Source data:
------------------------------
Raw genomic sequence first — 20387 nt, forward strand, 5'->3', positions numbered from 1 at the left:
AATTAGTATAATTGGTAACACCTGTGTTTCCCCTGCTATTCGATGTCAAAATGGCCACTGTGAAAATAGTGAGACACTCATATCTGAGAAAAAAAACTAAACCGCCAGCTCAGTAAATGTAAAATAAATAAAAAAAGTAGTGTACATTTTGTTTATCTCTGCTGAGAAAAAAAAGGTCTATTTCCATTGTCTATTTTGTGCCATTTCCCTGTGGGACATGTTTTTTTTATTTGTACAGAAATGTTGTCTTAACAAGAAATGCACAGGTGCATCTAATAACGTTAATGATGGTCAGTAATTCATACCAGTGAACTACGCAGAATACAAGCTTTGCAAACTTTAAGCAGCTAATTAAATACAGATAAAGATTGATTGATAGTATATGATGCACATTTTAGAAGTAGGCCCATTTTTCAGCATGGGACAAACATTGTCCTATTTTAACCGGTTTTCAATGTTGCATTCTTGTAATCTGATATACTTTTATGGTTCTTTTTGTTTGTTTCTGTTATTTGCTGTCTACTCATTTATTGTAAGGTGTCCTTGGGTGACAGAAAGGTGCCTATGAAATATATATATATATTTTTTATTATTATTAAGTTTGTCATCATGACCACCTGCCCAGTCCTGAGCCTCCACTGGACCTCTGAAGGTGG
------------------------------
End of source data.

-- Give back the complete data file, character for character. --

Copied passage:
Raw genomic sequence first — 20387 nt, forward strand, 5'->3', positions numbered from 1 at the left:
AATTAGTATAATTGGTAACACCTGTGTTTCCCCTGCTATTCGATGTCAAAATGGCCACTGTGAAAATAGTGAGACACTCATATCTGAGAAAAAAAACTAAACCGCCAGCTCAGTAAATGTAAAATAAATAAAAAAAGTAGTGTACATTTTGTTTATCTCTGCTGAGAAAAAAAAGGTCTATTTCCATTGTCTATTTTGTGCCATTTCCCTGTGGGACATGTTTTTTTTATTTGTACAGAAATGTTGTCTTAACAAGAAATGCACAGGTGCATCTAATAACGTTAATGATGGTCAGTAATTCATACCAGTGAACTACGCAGAATACAAGCTTTGCAAACTTTAAGCAGCTAATTAAATACAGATAAAGATTGATTGATAGTATATGATGCACATTTTAGAAGTAGGCCCATTTTTCAGCATGGGACAAACATTGTCCTATTTTAACCGGTTTTCAATGTTGCATTCTTGTAATCTGATATACTTTTATGGTTCTTTTTGTTTGTTTCTGTTATTTGCTGTCTACTCATTTATTGTAAGGTGTCCTTGGGTGACAGAAAGGTGCCTATGAAATATATATATATATTTTTTATTATTATTAAGTTTGTCATCATGACCACCTGCCCAGTCCTGAGCCTCCACTGGACCTCTGAAGGTGG